The Greatest Coastal Killer May Not Be What You Think
The biggest killer on the coast, in terms of weather, is not hurricanes.
Or even lightning.
These are rip currents. According to the National Weather Service, rip currents are more of a threat than all of these other weather hazards combined.
And then some.
Why spend a whole week talking about rip currents?
“If you look at the statistics up to 1996, the area we cover, from Dauphin Island to Destin, we had 130 deaths from rip currents. These are confirmed cases. So unfortunately we average about five deaths a year when it comes to rip currents,” said Jason Beaman, the acting meteorologist in charge of the National Weather Service in Mobile. The mobile office covers coastal areas of Alabama as well as the beaches of northwest Florida.
“You look at all of our other weather-related risks: tornadoes, lightning, tropic-related impacts from hurricanes, and flooding. If you added all of these up and doubled them, they wouldn’t add up to the number the rip currents killed in that amount of time.
Rip currents are strong, narrow channels of water flowing away from the beach. They are fast. Think of a rip current as a conveyor belt moving seaward.
Rip currents can move water as fast as 8 feet per second, according to the weather service, which is faster than an Olympic swimmer.
Rip currents can usually be found close to shore to the breaking zone where breaking waves form. They’re also common around breaks in sandbars and near creeks, piers and jetties (where they’re most intense), according to the weather service.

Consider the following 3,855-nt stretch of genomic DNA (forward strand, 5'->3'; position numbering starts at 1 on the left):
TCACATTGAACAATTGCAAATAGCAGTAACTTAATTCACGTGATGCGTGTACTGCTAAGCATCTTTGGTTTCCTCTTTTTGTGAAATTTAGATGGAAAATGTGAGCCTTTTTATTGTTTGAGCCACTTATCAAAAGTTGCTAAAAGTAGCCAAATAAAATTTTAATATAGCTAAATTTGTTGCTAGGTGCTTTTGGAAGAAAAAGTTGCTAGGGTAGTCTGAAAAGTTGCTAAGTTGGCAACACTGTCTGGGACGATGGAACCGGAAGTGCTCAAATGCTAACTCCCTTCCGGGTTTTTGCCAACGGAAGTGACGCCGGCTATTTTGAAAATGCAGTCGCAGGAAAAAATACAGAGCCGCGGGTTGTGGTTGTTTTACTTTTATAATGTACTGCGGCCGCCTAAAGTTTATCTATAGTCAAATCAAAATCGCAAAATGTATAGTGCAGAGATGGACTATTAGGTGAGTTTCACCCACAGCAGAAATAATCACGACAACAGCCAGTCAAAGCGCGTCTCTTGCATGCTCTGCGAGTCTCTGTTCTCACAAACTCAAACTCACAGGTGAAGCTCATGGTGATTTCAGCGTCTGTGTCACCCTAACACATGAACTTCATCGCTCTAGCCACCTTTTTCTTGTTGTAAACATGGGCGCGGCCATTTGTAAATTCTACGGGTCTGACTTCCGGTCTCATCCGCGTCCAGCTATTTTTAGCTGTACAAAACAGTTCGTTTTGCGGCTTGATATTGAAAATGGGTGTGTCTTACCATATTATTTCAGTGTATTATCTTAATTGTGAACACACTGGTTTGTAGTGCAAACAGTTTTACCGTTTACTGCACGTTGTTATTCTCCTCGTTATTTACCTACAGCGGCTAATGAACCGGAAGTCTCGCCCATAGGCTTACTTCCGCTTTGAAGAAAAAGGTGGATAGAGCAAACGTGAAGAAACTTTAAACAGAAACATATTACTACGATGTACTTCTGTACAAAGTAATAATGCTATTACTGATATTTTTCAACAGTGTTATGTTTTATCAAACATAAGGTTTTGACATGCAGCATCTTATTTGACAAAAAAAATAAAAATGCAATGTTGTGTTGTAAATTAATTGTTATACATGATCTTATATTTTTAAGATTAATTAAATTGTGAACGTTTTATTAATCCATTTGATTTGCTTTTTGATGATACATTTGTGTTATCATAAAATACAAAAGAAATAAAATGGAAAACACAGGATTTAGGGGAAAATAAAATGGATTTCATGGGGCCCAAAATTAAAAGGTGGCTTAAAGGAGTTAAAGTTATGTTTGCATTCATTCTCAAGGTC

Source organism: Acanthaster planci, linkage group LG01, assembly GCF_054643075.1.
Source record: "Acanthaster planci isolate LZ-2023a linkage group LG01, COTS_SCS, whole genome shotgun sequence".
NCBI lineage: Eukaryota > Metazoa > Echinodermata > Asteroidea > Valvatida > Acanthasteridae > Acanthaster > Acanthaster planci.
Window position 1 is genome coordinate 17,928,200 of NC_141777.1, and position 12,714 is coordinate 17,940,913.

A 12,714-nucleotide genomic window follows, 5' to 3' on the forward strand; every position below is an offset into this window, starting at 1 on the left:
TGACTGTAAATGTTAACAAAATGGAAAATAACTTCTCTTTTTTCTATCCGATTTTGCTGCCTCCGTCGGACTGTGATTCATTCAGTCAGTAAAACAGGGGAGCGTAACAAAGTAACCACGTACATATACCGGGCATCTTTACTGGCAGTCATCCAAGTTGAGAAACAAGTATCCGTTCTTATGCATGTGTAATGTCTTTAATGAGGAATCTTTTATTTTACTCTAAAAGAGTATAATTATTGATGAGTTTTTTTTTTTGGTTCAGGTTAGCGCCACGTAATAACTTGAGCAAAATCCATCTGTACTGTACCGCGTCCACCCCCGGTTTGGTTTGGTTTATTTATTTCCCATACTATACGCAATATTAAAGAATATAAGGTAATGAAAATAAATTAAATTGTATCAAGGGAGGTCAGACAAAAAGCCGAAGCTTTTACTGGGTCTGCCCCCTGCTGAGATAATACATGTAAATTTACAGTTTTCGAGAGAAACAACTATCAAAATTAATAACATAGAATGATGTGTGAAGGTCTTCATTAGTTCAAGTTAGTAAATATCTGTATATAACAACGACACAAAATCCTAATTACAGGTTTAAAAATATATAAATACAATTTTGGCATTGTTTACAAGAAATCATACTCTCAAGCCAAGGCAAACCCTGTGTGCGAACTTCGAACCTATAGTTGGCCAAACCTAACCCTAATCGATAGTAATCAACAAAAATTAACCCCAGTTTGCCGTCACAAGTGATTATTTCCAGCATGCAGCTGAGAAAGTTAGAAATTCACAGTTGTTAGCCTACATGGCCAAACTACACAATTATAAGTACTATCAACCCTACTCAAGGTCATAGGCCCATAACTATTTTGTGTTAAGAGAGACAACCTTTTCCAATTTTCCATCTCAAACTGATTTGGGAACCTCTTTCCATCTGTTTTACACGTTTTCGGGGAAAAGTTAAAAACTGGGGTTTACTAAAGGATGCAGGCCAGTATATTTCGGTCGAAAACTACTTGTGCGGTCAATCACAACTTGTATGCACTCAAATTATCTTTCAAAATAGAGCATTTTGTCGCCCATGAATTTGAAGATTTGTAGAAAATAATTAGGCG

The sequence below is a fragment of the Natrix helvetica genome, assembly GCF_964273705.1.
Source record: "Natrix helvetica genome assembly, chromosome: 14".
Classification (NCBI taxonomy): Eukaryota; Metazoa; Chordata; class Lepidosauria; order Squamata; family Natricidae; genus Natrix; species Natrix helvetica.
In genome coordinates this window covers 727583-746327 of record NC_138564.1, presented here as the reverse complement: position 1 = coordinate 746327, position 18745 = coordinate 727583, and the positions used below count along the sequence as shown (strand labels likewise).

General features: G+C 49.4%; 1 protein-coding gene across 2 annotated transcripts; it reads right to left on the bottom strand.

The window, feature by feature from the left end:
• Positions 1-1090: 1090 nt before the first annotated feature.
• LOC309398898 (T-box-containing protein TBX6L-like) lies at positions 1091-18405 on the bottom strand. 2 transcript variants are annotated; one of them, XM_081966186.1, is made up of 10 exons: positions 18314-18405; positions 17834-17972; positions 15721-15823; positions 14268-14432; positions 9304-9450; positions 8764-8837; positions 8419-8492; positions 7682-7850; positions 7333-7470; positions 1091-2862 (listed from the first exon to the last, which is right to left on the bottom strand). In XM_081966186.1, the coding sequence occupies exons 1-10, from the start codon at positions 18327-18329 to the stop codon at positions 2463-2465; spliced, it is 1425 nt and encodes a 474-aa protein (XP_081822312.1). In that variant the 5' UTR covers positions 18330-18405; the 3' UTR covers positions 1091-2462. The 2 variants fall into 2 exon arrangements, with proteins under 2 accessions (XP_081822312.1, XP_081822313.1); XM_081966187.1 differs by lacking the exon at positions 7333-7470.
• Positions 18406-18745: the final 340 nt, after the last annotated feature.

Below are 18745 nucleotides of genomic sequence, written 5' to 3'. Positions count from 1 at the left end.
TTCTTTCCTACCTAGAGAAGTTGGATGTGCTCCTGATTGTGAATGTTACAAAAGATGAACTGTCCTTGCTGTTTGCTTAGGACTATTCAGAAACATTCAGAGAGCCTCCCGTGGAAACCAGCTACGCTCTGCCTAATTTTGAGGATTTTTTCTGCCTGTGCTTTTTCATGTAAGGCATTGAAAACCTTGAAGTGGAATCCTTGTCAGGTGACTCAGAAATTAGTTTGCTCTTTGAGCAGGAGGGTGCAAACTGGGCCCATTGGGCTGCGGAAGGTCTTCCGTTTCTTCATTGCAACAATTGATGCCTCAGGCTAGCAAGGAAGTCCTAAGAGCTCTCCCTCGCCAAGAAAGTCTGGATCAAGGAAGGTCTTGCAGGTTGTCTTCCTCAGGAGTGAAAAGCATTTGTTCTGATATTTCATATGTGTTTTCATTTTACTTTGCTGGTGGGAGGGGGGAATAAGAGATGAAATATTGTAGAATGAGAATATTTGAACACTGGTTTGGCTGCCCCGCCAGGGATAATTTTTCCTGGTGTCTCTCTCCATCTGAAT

Rip currents can lurk when the weather is bad, but they can also cause problems on sunny days, the weather service said.
“It’s always a great day to come to the beach, but there are some days you don’t want to get in the water,” Beaman said.
And that can be hard news to take, especially for people on the go who have painstakingly saved up money and vacation days to spend at the beach.
“That’s by far our number one weather-related killer here. That’s why we really want to get this information out to people, how they can protect themselves while still enjoying the beach,” Beaman said.
Why have rip currents proven to be so deadly?
“I think part of it is because people don’t live here and hear about it all the time,” Beaman said. “They are just not aware of the danger that sometimes exists in the Gulf. And it’s not every day, there are plenty of wonderful days to get out in the gulf and swim, but swimming in open water comes with its own levels of risk. It’s not like swimming in a pool. And I think, unfortunately, people often think that.
The power of water is underestimated, he added.
“There are strong currents, constantly, and big waves (in the Gulf),” he said. “…when that water is moving, it’s very powerful. And I think it just allows people to understand and realize the risks that are out there and how to mitigate those risks, especially when the red flags are flying.
“We have a lot of visitors who may not even be aware of the beach flag warning system and its importance. We also have a lot of unsupervised beach where there are no lifeguards. And so it comes with even more risk and even more responsibility to be aware of your surroundings.